The best-established approach for easing fibromyalgia symptoms is multicomponent treatment programs. In multicomponent or multimodal programs, professionals of different disciplines provide expertise and treatment from different fields. Physicians, psychologists, physiotherapists and others work synergistically for optimal treatment effects. Multimodal treatments can be conceptually different, depending on whether their design is multidisciplinary or interdisciplinary. In multidisciplinary treatments, professionals remain within their field of expertise, whereas in interdisciplinary treatments, they are coordinated towards a common aim.[15] Although there is no data on whether multi- or interdisciplinarity is more effective, there exists some scientific evidence for multicomponent treatment programs in general[16] and multicomponent programs are strongly recommended in the latest German guidelines.[17]

The uncertainty concerning effectiveness is further complicated by the fact that these programs are very heterogeneous in terms of duration, objectives, setting, format, therapeutic components, and professionals involved. A recent review of fibromyalgia treatment programs listed interventions with a median duration of seven weeks. However, this review covered durations from very short periods lasting for less than a week up to very long periods lasting for one year. With regards to treatment intensity, there were both intensive programs and less- intensive interventions with less than 12 hours of therapies.[18]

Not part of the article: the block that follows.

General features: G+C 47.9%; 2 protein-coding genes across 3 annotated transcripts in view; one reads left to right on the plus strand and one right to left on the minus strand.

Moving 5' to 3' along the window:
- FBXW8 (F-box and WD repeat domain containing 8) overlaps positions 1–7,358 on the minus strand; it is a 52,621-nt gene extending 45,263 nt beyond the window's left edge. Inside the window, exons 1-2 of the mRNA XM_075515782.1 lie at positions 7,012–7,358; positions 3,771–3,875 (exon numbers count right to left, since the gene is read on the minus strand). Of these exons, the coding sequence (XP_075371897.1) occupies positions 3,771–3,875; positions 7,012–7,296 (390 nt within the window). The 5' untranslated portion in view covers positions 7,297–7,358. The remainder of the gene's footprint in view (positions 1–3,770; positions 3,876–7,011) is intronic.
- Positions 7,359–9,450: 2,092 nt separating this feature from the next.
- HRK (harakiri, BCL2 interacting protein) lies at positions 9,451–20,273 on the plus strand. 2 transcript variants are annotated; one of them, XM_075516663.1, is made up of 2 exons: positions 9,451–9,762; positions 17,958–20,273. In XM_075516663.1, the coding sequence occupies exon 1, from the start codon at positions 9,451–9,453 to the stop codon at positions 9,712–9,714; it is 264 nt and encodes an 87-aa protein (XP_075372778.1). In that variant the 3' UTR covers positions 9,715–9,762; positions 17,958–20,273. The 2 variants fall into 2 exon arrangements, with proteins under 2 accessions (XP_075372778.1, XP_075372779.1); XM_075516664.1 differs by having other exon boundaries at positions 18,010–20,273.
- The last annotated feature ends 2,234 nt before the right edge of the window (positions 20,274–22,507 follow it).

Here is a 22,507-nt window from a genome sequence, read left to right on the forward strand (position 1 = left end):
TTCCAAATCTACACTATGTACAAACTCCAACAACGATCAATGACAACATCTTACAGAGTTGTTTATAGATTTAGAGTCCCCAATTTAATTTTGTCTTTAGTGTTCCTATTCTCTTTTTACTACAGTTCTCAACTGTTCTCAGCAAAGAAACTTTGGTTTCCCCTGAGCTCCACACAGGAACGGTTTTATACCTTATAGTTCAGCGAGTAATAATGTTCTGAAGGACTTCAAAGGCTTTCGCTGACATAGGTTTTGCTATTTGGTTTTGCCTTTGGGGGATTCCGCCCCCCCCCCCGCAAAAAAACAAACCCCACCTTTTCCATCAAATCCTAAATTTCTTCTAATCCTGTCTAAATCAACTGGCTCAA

Given this diversity, any judgment about the most suitable intervention intensity for patients is challenging. Therefore, in this study, we aimed to evaluate the effectiveness of two multidisciplinary fibromyalgia programs with different intensities.

Patients and Methods

In this retrospective analysis, data from 70 female patients (mean age 50.2±9.9) participating in a 20-day multidisciplinary rehabilitation program (four weeks, five days per week, P20) at the tertiary fibromyalgia day care center of the department of Physical Medicine and Rehabilitation (PMR) at Department of Orthopedics, Physical Medicine and Rehabilitation, University Hospital, LMU Munich between December 2012 and March 2015 were evaluated and compared to those of 140 patients (mean age 59.5±7.7) who participated in the former (running between 1999 and 2012) 12-day fibromyalgia program (four weeks, three days per week, P12) consisting of similar therapeutic elements as the 20-day version. The study protocol was approved by the ethics committee of the University of Munich and the ethics committee of the University of Applied Science and Arts of Coburg. The study was conducted in accordance with the principles of the Declaration of Helsinki.